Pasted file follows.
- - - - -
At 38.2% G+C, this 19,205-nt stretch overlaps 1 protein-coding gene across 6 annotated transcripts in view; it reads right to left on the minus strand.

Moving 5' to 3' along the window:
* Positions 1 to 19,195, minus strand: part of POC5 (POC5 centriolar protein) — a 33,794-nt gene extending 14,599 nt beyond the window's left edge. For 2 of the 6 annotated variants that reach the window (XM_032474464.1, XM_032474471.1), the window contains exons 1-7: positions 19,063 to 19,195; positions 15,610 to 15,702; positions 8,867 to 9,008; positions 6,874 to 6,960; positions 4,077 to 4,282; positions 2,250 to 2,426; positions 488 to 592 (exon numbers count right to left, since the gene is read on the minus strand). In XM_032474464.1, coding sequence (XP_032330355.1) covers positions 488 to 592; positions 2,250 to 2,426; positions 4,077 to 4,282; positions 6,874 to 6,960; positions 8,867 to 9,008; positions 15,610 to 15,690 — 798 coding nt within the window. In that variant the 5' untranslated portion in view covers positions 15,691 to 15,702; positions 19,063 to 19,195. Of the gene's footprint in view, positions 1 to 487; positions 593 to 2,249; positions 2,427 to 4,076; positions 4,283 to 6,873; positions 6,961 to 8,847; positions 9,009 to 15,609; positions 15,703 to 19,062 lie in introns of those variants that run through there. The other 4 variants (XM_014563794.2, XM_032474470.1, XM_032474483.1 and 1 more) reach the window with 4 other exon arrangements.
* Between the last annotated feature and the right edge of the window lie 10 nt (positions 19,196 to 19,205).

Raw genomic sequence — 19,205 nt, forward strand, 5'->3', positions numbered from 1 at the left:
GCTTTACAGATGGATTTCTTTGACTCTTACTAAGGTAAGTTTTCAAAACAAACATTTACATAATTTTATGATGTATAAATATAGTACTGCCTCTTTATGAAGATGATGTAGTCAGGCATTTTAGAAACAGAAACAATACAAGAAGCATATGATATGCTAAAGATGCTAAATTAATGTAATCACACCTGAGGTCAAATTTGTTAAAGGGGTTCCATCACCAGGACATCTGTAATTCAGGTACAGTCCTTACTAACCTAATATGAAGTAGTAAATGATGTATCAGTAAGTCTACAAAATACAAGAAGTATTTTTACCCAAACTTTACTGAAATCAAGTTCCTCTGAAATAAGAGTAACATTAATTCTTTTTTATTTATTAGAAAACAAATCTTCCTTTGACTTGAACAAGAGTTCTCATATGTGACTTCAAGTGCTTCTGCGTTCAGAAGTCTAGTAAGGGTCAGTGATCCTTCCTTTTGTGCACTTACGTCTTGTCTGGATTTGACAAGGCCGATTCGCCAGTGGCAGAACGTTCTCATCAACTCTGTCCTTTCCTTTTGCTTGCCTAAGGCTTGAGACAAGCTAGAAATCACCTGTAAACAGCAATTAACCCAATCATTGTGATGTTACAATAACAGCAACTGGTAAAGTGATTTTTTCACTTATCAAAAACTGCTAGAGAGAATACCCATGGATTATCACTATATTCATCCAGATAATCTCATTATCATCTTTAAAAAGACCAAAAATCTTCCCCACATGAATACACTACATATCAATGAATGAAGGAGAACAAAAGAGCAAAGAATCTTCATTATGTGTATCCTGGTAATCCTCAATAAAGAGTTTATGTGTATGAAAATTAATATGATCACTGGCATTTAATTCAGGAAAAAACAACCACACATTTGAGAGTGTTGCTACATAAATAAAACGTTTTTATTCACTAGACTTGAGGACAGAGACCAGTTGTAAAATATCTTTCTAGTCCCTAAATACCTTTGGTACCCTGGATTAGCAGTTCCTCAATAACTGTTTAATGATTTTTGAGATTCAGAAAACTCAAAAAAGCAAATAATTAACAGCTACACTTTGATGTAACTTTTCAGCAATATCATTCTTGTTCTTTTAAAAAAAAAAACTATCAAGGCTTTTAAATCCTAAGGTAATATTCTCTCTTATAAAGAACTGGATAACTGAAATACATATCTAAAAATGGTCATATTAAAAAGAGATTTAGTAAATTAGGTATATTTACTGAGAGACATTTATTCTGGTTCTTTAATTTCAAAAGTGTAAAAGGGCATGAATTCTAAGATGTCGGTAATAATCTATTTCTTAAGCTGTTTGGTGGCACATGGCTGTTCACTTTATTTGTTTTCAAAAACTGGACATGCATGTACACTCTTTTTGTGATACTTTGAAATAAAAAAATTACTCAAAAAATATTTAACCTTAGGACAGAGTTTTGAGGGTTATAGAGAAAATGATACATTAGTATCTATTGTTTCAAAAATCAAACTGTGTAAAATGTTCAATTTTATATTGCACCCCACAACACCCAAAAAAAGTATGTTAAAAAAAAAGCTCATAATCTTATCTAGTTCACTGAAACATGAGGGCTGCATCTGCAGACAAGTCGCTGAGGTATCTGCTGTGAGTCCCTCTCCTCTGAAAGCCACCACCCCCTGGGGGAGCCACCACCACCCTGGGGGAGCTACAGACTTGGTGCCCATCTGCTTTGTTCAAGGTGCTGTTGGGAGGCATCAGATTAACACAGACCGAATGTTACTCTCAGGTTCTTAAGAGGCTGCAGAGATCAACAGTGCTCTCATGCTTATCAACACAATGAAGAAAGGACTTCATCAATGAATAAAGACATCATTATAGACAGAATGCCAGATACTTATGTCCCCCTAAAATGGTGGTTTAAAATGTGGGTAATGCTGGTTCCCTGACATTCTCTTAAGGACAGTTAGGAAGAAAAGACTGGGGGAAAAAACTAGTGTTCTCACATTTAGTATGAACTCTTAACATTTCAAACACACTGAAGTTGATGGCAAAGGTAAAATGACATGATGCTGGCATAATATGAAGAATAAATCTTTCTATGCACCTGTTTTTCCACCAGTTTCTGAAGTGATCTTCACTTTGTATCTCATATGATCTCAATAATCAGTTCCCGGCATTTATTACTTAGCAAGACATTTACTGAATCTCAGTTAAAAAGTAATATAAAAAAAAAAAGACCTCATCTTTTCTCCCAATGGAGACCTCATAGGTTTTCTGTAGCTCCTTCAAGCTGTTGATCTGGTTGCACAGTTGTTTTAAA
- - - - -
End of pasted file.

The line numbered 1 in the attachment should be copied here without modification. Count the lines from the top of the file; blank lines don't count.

At 38.2% G+C, this 19,205-nt stretch overlaps 1 protein-coding gene across 6 annotated transcripts in view; it reads right to left on the minus strand.